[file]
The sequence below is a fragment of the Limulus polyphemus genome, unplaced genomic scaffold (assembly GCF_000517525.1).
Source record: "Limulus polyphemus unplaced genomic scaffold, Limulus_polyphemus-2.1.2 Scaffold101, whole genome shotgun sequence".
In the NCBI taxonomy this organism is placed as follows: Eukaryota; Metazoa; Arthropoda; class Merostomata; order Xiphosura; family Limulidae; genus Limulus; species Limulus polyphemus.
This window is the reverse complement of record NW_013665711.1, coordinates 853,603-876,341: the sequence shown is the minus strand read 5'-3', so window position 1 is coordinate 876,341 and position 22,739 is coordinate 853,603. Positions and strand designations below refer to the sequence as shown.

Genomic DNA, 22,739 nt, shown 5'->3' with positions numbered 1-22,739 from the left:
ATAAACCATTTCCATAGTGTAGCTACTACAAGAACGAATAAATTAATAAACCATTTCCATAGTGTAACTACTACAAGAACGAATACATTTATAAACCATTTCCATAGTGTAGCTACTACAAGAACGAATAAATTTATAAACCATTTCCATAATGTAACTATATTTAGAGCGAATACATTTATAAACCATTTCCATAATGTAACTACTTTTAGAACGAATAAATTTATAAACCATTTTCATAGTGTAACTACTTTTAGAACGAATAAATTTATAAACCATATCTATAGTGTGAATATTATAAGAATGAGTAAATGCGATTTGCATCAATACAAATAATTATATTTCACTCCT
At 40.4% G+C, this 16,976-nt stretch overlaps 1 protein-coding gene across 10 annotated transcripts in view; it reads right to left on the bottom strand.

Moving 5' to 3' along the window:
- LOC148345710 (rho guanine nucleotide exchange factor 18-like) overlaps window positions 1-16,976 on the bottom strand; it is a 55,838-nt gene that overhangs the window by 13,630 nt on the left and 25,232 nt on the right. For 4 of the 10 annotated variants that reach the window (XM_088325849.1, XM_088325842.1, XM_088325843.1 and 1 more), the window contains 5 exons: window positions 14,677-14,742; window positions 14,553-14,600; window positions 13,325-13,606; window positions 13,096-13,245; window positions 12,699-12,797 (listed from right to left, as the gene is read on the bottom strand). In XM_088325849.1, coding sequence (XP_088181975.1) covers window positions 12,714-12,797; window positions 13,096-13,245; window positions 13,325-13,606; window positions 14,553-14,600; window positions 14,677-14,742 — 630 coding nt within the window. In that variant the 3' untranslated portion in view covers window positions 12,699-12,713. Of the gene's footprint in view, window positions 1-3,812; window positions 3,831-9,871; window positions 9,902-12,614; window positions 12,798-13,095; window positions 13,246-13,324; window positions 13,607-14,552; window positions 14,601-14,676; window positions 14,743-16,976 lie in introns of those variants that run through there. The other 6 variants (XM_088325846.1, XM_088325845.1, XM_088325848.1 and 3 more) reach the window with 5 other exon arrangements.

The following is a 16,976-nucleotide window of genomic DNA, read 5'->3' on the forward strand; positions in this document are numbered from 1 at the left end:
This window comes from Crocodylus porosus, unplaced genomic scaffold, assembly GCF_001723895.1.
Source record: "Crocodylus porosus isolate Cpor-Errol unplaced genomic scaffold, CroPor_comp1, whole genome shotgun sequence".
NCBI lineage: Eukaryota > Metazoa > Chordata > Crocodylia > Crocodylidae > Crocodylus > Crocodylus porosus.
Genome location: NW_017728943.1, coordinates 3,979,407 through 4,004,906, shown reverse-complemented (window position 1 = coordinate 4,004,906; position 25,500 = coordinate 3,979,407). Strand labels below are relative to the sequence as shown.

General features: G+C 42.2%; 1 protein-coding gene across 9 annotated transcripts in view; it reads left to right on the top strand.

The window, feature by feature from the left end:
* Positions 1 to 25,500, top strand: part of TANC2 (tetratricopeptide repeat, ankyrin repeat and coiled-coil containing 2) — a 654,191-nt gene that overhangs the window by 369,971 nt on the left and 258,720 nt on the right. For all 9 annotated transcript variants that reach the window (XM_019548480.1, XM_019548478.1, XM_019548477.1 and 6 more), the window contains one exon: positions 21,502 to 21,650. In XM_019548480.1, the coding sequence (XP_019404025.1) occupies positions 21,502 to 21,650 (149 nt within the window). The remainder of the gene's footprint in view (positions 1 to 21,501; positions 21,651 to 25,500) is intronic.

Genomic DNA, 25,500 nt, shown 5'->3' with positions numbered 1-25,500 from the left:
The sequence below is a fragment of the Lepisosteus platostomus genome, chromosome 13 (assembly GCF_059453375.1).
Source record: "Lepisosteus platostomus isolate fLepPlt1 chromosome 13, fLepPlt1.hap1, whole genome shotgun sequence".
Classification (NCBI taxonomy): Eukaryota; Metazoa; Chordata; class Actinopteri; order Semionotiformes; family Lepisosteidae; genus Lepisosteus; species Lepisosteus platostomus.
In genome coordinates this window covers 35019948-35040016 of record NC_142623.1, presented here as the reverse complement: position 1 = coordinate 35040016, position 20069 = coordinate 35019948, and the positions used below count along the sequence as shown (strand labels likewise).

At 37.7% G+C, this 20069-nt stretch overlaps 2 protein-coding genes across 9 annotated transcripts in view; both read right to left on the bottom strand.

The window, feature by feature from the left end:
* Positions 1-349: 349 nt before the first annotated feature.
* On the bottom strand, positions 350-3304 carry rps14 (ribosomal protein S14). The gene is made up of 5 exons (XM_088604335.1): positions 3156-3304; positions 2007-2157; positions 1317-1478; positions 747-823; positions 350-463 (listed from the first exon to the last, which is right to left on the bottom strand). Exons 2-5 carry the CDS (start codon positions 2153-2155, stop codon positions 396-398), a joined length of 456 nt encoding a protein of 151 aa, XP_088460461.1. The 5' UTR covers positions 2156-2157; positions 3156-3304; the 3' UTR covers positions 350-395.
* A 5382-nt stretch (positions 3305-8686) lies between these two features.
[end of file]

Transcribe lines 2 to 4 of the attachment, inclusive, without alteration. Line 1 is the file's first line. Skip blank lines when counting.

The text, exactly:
Source record: "Limulus polyphemus unplaced genomic scaffold, Limulus_polyphemus-2.1.2 Scaffold101, whole genome shotgun sequence".
In the NCBI taxonomy this organism is placed as follows: Eukaryota; Metazoa; Arthropoda; class Merostomata; order Xiphosura; family Limulidae; genus Limulus; species Limulus polyphemus.
This window is the reverse complement of record NW_013665711.1, coordinates 853,603-876,341: the sequence shown is the minus strand read 5'-3', so window position 1 is coordinate 876,341 and position 22,739 is coordinate 853,603. Positions and strand designations below refer to the sequence as shown.